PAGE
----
In honor of this fiftieth anniversary of the beginning of the British Invasion, www.jackaboutguitars.com is pleased to present another GREAT article from one of the biggest Beatles fans on the planet!
Now, here’s another cool Beatles story from Facebook pal, actor, voice over artist, and writer, Eddie Deezen.
As time and space permit, Jackaboutguitars will continue to share some very cool articles on The Beatles during this fiftieth anniversary celebration year of The Beatles conquering America that Eddie has written for www.eddiedeezen.com – “The Official Eddie Deezen Website” and for neatorama.com where Eddie has done many way cool guest posts on The Beatles and a variety of other people and subjects.
Eddie Deezen is a character actor who is best known for his acting roles in Grease, Grease 2, I Wanna Hold Your Hand, Surf II: The End of The Trilogy, 1941, Zapped!, WarGames, Disney’s Midnight Madness, and Punky Brewster, to name a few, as well as the voice of characters Lenny The Know It All in The Polar Express, Mandark in Dexter’s Laboratory on The Cartoon Network, Ned in Kim Possible, and Snipes The Magpie in Rock-A-Doodle.
Besides all of his Hollywood credits from being a talented character and voice actor, Eddie Deezen is a HUGE BEATLES FAN! His Beatles knowledge is nothing short of amazing.
THE BEATLES SONG NOBODY LIKES BY EDDIE DEEZEN
The Beatles are the most talked about, written about, discussed, analyzed, and dissected group in the history of music. Almost all of the Beatles’ songs are liked by some segment of Beatle fans. The actual “most popular” Beatles song is up for grabs. Various polls on the subject have been conducted, with diverse results.
Some like the love songs, some like the hard rock, some like “John songs,” some prefer the “Paul songs,” some like the later, freakier stuff, and some like the simplicity of the early stuff. But always, in every poll on the subject ever taken, one song stands out, alone and undisputed, as the “least popular” Beatles song of all-time.
It’s hard to actually call “Revolution 9” a song at all. It’s more of a patchwork of sounds, fragments, clips, odd instruments, disjointed voices, tape loops, a weird, eerie collage of what John Lennon and his then-girlfriend called “avant-garde” art (?) and music (?). “Revolution 9” is the penultimate song on the Beatles’ otherwise brilliant and eclectic masterpiece of music The Beatles, otherwise known as “the White Album.”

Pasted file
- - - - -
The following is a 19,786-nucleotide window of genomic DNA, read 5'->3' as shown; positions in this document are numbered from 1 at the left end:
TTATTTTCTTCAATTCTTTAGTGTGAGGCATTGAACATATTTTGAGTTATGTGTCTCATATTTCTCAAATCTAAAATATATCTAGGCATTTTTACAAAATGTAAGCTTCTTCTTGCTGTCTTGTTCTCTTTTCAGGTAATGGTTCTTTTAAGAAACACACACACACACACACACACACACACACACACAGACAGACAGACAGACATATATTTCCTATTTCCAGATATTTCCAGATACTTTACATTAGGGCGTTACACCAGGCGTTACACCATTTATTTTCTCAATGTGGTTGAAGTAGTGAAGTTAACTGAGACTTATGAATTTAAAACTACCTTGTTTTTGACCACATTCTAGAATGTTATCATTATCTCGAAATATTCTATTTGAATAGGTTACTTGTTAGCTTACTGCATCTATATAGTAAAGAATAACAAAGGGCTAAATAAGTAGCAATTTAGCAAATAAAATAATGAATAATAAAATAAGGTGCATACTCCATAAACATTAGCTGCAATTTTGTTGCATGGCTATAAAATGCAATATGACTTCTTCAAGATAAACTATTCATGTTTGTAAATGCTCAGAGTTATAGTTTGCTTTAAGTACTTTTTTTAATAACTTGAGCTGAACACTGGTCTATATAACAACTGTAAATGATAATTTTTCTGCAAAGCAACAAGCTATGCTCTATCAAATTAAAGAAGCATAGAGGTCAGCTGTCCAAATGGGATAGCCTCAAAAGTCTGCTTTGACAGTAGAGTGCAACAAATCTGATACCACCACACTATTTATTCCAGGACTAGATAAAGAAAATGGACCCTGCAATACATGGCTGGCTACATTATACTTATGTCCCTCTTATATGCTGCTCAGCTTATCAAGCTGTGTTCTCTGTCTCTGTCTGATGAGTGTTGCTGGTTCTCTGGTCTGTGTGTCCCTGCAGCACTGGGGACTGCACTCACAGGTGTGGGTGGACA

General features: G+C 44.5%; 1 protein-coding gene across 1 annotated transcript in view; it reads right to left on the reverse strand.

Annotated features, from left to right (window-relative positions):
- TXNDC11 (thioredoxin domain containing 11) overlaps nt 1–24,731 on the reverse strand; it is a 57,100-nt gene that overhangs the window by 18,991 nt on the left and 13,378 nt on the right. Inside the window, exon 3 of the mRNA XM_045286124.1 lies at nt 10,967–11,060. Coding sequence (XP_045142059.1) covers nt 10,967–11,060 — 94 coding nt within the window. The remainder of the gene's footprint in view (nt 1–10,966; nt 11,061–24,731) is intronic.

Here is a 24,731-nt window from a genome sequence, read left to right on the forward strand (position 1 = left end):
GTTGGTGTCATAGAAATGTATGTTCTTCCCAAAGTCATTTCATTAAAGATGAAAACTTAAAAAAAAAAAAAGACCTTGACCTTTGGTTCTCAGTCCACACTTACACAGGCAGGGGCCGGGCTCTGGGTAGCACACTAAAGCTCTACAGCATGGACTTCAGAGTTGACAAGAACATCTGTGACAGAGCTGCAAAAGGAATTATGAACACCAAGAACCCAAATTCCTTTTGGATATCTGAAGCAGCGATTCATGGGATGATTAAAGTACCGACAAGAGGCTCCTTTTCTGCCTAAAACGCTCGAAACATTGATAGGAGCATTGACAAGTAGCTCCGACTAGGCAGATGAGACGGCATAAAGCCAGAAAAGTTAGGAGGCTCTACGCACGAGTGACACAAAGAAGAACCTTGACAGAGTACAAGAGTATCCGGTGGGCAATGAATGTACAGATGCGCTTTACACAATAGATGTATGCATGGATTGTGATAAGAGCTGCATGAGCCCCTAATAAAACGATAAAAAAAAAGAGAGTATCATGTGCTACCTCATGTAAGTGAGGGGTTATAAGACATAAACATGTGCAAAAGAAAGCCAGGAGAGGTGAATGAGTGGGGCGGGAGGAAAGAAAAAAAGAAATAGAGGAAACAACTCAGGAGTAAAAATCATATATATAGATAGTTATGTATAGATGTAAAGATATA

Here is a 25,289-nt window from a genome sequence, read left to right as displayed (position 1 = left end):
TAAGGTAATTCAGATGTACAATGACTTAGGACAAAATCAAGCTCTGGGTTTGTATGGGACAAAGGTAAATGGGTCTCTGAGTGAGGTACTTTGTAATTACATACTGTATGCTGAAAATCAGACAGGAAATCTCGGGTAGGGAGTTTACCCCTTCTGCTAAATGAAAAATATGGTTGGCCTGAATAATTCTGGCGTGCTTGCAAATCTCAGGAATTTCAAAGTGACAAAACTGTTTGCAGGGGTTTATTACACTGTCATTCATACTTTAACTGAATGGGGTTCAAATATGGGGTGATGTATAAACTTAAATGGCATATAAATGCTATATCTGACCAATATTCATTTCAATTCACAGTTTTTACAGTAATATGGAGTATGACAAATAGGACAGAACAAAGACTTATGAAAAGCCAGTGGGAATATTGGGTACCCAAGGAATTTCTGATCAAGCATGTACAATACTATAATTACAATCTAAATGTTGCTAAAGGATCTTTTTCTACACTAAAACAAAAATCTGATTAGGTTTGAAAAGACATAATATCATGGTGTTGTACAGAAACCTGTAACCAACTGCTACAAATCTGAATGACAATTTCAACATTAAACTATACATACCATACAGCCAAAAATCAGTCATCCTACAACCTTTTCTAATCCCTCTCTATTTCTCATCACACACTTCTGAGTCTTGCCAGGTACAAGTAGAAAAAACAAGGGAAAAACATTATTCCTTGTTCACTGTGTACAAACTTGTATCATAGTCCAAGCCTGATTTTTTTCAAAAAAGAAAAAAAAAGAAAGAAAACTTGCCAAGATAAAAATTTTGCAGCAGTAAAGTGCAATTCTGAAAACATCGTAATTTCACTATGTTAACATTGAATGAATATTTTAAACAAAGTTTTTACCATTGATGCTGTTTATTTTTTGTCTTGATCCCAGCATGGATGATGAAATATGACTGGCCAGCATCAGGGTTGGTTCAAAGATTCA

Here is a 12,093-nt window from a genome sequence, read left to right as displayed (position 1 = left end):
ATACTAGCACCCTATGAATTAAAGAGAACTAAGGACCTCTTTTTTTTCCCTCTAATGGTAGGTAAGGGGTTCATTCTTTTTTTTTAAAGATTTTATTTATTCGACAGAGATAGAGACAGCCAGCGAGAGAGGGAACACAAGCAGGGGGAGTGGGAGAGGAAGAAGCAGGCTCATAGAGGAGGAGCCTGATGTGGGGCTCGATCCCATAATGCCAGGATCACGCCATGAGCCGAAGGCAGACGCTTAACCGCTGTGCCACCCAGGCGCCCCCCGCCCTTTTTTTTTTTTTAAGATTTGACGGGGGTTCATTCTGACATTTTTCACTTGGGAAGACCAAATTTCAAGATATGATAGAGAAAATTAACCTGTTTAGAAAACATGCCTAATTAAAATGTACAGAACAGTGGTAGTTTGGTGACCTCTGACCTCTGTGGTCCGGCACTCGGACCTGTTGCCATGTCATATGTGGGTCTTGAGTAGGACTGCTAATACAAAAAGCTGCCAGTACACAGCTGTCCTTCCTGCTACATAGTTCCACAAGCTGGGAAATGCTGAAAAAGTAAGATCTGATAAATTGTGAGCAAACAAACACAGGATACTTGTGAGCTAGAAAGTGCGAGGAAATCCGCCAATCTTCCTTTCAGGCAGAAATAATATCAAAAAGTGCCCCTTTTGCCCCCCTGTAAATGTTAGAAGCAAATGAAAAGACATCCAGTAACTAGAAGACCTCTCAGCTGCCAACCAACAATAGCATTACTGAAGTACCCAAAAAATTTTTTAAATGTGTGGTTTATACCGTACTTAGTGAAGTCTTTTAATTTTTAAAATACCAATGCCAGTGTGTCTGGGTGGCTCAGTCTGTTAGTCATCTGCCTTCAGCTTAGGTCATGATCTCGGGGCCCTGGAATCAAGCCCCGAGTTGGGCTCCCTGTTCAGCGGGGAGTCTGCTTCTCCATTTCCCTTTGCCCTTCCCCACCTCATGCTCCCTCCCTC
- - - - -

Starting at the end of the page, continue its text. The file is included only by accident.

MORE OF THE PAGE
The Beatles (the White Album) was the band’s 10th album consisting of 30 songs. Although protests came from various quarters about including “Revolution 9” on the album, John remained proud of his strange concoction, proclaiming, “This is the music of the future. You can forget about the rest of the s**t we’ve done. This is it! Everybody will be making this stuff one day!”
Lennon was no Nostradamus.
Recording of “Revolution 9” was begun on June 6th, 1968, continued on June 10th and 11th, and was concluded on June 20th and 21st at Abbey Road Studios. Lennon’s usual writing partner, Paul McCartney, was absent from the sessions, and even if he had been present, it was becoming all too horribly apparent that John had found a new partner anyway, one he liked better.
John’s inseparable relationship with his Japanese artist and gal-pal Yoko Ono took full bloom during the White Album sessions, and, as much as the other three Beatles, producer George Martin, various friends and associates, and countless millions of Beatle fans around the world hated the fact, John and Yoko were to be intertwined for the vast majority of the last 12 years of Lennon’s life.
“Revolution 9” was influenced and inspired mainly by Yoko, and also the recent social disturbances that had cropped up during the early months of 1968. Lennon elaborated about the song: “It was an unconscious picture of what I think will happen when (a revolution) happens.” But later he corrected himself and added, “I thought I was painting in sound a picture of revolution, but I made a mistake. The mistake was that it was anti-revolution.”
Lennon and Ono disliked the negativity and violence of late-sixties